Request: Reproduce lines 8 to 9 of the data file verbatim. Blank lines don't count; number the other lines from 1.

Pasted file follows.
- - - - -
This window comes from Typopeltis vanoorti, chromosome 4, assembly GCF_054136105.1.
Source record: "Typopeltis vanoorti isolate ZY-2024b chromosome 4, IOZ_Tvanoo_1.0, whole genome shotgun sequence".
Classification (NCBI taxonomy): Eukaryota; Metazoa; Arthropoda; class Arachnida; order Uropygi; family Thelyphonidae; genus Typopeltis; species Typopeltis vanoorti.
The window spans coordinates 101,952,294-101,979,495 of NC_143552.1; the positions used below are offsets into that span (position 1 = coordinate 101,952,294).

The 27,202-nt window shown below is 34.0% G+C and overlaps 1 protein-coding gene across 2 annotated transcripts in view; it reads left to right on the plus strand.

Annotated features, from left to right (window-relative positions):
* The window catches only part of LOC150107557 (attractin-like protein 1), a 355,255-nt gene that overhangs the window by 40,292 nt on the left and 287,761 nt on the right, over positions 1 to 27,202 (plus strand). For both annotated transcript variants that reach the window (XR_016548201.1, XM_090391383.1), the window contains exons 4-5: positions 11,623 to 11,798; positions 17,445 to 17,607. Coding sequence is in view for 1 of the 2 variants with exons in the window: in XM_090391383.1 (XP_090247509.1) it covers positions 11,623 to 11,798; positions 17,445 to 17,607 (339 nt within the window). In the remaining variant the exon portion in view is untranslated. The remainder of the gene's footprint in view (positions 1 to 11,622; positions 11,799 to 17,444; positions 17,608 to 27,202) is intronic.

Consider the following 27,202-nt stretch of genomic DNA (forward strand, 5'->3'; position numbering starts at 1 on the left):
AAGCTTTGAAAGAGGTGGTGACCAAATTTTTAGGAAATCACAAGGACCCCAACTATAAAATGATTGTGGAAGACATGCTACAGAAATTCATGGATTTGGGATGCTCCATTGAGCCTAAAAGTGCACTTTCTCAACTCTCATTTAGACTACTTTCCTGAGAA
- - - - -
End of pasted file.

Consider the following 27,202-nt stretch of genomic DNA (forward strand, 5'->3'; position numbering starts at 1 on the left):
AAGCTTTGAAAGAGGTGGTGACCAAATTTTTAGGAAATCACAAGGACCCCAACTATAAAATGATTGTGGAAGACATGCTACAGAAATTCATGGATTTGGGATGCTCCATTGAGCCTAAAAGTGCACTTTCTCAACTCTCATTTAGACTACTTTCCTGAGAA